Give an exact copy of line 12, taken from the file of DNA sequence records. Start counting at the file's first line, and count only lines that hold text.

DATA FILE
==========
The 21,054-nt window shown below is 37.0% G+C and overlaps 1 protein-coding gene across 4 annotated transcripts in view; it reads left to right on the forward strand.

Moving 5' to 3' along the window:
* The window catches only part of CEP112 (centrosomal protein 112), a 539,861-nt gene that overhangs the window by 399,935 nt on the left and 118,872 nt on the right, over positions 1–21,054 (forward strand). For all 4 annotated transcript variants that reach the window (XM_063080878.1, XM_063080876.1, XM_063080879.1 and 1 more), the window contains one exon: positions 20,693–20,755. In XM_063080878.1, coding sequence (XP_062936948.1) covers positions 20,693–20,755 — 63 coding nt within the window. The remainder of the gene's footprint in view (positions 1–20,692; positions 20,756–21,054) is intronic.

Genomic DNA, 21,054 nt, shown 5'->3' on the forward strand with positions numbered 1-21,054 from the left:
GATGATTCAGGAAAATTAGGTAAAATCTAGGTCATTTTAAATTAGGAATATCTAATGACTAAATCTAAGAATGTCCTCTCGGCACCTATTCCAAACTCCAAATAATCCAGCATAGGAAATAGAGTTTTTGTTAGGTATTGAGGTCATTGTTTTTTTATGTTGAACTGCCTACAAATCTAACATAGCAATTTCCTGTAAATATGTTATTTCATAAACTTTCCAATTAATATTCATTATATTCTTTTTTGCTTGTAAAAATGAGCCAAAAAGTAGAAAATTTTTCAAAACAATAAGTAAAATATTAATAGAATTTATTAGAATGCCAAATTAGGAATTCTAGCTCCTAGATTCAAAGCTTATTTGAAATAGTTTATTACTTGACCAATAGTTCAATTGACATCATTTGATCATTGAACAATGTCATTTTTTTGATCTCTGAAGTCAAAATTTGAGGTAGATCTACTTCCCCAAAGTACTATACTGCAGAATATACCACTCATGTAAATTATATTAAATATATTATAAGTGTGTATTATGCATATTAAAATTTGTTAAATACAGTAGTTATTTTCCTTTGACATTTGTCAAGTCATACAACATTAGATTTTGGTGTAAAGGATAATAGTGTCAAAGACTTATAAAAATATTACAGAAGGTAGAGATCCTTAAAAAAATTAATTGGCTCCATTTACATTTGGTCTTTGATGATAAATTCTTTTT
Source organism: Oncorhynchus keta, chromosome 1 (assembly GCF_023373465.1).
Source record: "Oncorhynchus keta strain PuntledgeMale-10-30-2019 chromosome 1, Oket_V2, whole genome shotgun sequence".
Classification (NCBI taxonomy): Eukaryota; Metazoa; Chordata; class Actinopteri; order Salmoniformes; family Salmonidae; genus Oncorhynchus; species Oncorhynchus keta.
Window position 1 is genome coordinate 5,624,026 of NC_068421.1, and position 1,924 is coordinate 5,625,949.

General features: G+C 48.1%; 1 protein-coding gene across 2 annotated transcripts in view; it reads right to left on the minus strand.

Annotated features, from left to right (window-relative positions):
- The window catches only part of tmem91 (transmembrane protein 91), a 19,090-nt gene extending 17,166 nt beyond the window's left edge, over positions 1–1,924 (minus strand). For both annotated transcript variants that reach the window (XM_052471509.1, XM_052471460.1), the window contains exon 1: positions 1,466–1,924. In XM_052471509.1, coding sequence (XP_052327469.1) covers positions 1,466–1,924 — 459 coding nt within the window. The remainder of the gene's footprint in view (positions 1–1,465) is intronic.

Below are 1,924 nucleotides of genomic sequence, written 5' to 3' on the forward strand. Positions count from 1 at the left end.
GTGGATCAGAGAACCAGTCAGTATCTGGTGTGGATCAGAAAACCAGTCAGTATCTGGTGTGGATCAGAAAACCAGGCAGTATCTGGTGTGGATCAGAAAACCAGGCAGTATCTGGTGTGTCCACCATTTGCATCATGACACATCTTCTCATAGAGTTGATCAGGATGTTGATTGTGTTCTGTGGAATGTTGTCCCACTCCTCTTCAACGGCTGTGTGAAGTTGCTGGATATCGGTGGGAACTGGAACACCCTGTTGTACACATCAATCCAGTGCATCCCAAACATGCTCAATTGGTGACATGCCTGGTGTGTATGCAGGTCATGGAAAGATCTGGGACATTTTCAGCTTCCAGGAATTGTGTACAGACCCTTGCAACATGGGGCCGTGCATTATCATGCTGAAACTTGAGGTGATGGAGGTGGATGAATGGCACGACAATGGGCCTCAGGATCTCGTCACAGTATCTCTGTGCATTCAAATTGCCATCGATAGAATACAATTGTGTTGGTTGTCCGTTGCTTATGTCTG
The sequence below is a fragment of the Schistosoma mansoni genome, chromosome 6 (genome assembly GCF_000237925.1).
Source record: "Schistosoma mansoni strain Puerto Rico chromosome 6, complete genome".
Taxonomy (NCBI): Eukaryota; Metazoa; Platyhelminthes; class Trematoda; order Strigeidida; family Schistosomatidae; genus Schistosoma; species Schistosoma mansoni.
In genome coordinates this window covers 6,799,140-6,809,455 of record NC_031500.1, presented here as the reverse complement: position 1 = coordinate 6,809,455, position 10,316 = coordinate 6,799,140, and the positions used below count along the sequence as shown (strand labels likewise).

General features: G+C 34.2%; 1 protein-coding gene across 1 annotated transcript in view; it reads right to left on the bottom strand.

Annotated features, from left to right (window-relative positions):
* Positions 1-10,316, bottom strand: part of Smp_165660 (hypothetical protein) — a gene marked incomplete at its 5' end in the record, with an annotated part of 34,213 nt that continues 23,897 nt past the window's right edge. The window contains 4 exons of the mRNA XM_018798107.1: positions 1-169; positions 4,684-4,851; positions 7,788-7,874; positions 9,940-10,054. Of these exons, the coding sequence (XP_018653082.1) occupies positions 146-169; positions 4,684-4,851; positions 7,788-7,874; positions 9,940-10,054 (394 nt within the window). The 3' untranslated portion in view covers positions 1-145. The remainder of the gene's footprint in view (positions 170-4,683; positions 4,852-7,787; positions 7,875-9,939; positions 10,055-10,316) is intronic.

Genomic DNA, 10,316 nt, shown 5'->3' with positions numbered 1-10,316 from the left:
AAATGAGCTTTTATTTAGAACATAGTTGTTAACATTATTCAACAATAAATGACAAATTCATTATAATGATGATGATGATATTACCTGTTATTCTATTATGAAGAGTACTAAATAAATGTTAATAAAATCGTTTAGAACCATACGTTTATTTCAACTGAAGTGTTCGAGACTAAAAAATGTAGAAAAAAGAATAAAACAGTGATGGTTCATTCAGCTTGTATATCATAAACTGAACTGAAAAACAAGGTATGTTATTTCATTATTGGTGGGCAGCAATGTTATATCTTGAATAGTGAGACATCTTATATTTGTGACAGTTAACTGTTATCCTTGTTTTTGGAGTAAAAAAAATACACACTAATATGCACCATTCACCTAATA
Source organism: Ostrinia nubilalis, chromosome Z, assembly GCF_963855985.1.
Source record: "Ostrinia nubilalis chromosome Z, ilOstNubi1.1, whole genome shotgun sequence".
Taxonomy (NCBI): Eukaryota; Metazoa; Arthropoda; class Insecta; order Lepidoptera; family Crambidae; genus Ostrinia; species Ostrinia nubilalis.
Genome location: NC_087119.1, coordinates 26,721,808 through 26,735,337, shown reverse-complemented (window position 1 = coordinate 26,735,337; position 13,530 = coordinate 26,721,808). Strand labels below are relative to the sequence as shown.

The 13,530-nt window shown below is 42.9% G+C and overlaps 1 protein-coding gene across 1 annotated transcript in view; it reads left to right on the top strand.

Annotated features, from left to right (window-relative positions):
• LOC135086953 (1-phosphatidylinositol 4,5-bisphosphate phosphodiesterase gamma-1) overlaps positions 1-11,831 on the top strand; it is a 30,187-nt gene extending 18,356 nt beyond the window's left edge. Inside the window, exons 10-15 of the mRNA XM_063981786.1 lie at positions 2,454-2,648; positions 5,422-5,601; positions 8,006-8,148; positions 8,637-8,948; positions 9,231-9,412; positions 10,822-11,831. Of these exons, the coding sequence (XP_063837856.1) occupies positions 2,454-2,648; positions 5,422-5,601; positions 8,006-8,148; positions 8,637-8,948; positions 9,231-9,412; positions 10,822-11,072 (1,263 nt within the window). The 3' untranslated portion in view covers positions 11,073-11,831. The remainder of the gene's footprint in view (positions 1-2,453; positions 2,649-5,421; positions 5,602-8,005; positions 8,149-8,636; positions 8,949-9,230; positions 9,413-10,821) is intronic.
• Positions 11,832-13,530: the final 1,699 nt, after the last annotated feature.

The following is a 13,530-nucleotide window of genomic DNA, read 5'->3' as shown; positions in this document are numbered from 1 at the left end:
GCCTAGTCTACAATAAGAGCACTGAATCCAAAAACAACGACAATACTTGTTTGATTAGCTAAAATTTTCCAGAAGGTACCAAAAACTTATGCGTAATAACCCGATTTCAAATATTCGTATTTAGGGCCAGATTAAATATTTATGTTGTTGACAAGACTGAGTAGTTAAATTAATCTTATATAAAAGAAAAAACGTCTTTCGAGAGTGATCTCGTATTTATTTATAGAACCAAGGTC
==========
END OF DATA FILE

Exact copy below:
- The window catches only part of tmem91 (transmembrane protein 91), a 19,090-nt gene extending 17,166 nt beyond the window's left edge, over positions 1–1,924 (minus strand). For both annotated transcript variants that reach the window (XM_052471509.1, XM_052471460.1), the window contains exon 1: positions 1,466–1,924. In XM_052471509.1, coding sequence (XP_052327469.1) covers positions 1,466–1,924 — 459 coding nt within the window. The remainder of the gene's footprint in view (positions 1–1,465) is intronic.